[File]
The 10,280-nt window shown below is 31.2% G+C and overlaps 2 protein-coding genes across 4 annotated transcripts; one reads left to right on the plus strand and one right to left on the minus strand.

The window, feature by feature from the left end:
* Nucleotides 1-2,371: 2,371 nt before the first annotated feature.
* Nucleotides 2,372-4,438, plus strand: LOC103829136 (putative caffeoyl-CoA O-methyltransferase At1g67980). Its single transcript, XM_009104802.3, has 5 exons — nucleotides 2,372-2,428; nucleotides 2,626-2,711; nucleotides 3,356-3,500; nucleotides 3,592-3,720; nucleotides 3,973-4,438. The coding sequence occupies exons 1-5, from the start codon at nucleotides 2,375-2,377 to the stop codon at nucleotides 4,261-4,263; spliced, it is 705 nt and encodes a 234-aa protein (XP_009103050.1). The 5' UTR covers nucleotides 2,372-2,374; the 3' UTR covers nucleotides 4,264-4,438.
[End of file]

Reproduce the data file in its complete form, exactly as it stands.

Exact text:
The 10,280-nt window shown below is 31.2% G+C and overlaps 2 protein-coding genes across 4 annotated transcripts; one reads left to right on the plus strand and one right to left on the minus strand.

The window, feature by feature from the left end:
* Nucleotides 1-2,371: 2,371 nt before the first annotated feature.
* Nucleotides 2,372-4,438, plus strand: LOC103829136 (putative caffeoyl-CoA O-methyltransferase At1g67980). Its single transcript, XM_009104802.3, has 5 exons — nucleotides 2,372-2,428; nucleotides 2,626-2,711; nucleotides 3,356-3,500; nucleotides 3,592-3,720; nucleotides 3,973-4,438. The coding sequence occupies exons 1-5, from the start codon at nucleotides 2,375-2,377 to the stop codon at nucleotides 4,261-4,263; spliced, it is 705 nt and encodes a 234-aa protein (XP_009103050.1). The 5' UTR covers nucleotides 2,372-2,374; the 3' UTR covers nucleotides 4,264-4,438.